The Department of Painting and Sculpture has the oldest history in the Kwame Nkrumah University of Science and Technology (KNUST) and among the pioneering art departments in Africa. It was founded in 1927 as part of the Prince of Wales (Achimota) College. G. A. Stevens, a student of Henry Tonks at the Slade was the first art teacher. He mentored the early colonial teachers of British Africa. Among them were Margaret Trowell, the founder of the Makerere Art Department in Uganda and Kenneth Murray of Nigeria. The Department developed into the School of Arts and Crafts in 1937 under the supervision of the sculptor H. V. Meyerowitz, a mentor of the sculptor Lippy Lipshitz at Michaelis and the carver of the Lieberman Doors in Cape Town. In 1952, under the supervision of the Scottish painter J. M. Mackendrick, an alumnus of the Glasgow School of Art, the School was transferred to Kumasi to become the nucleus of Kumasi College of Technology, the colonial ancestor of KNUST.
In the Nkrumah Republican period (1960-1966), the School became an autonomous College of Art headed by the painter E. V. Asihene, an Achimota and Goldsmiths alumnus. In the new College, the Department’s curriculum was based on the recommendations of the First Coldstream Report (1960) which had kick-started the upgrade of art schools in the UK to degree status. Principally, external moderators of the new KNUST programme were either social realist artists or affiliates of the British avant-garde teaching at Goldsmiths, the Slade and the Royal College of Art. The succeeding curriculum of the mid 1970s, through the 1980s, had a group of African Modernists from Nigeria as external assessors and moderators. Among them were the eminent artists Ben Enwonwu, Uche Okeke, Solomon Irein Wangboje, and Demas Nwokwo. With an increasing focus on Africanist narrative realism in painting and official statuary in sculpture, the authority of European traditional and early Modernist media, genres and formats remained unchallenged. The curriculum’s range of painting genres still remained within the bounds of still life, landscape and pictorial composition with the stylistic dominance of geodesic (freshman) cubism, the so-called Tek Style which undergirds most murals on campus.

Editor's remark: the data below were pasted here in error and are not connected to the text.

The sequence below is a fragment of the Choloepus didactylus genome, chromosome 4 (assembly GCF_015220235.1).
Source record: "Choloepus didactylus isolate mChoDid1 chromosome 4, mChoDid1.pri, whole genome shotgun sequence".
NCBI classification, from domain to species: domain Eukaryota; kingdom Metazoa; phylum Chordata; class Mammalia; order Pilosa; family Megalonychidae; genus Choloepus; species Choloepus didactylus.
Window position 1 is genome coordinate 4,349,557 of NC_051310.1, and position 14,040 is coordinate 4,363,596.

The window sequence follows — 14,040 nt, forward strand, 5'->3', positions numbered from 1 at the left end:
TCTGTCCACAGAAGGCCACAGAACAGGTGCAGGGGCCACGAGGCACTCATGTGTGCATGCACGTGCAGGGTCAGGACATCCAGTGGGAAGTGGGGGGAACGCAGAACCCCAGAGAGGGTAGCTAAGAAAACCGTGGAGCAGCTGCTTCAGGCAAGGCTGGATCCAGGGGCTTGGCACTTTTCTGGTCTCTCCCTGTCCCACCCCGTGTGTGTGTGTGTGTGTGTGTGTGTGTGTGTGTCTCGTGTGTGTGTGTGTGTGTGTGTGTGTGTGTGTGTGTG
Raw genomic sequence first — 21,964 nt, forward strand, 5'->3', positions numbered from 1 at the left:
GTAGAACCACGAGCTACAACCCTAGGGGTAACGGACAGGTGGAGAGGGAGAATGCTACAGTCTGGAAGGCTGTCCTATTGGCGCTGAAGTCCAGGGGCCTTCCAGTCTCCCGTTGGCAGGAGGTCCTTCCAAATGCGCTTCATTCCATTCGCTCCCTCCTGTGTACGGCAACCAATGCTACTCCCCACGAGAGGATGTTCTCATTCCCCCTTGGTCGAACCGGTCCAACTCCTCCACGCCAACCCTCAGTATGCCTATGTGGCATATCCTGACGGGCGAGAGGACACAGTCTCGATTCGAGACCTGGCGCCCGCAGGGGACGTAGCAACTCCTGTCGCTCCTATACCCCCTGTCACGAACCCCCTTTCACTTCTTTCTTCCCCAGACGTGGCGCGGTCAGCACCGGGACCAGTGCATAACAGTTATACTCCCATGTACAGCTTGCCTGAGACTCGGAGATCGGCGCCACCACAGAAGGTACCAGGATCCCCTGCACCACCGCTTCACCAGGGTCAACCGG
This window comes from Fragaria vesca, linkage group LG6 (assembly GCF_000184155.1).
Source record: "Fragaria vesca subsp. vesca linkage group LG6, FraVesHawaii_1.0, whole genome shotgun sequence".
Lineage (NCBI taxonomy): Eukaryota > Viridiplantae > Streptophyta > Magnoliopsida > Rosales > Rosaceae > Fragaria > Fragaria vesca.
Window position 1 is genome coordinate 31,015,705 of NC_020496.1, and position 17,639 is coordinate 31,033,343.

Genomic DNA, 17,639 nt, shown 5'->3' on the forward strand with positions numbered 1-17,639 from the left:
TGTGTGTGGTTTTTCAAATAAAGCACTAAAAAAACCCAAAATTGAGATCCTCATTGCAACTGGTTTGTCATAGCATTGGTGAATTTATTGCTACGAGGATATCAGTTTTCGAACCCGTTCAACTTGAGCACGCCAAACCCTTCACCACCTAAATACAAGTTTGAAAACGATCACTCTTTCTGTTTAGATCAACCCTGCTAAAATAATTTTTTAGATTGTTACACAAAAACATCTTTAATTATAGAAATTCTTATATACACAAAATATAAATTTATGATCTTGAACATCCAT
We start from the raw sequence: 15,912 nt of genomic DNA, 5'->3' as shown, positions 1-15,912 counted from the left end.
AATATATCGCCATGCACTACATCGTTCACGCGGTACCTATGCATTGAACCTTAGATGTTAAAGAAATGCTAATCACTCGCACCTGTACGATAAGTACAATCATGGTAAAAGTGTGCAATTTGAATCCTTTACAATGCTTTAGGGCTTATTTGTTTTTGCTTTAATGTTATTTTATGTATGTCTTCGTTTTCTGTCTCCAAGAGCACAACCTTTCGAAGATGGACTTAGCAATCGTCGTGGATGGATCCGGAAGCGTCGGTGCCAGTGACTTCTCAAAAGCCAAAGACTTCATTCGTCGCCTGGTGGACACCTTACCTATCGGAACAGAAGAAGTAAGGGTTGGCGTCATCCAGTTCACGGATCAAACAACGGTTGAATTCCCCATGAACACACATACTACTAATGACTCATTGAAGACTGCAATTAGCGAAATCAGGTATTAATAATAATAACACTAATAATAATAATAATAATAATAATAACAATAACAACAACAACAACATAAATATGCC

At the turn of the century, the Coldstream-inspired curriculum gave way to a more inclusive and exhibition-focused one. Under the stewardship of the younger Ghanaian faculty of principally Generation X kinship, painting and sculpture options and their humanist framework have expanded to include, among others, photography, time-based media, local artisanship, new materiality, curating, text, performance, post-humanst media, robotics, video gaming, site specific and community practice. In this expanding field of art practice, the concept of studio also expands to include artisanal, high-tech and social interventionist workspaces in the outlying city and beyond. Above all, students at all levels (BFA, MFA and PhD) are encouraged to cultivate political sensitivity to materials, technologies and sites of their practice. After a little more than a decade of running the new curriculum, the Department is now an important hub of emergent Contemporary Art in West Africa with an expanding list of significant artists of the post-internet generation. The programme’s significance was further boosted when its 1969 alumnus El Anatsui, earned the Golden Lion Lifetime Award at the 2015 Venice Biennale. Since the founding of the blaxTARLINES Project Space in 2014, the Department has organised and curated critically-acclaimed exhibitions in Kumasi and Accra. blaxTARLINES also maintains external exchange links with a growing list of art institutions and project spaces such as the Städelschule Frankfurt, CCA Lagos, University of Florida’s Harn Museum of Art, , Ahmadu Bello University, Zaria and University of Nigeria, Nsukka.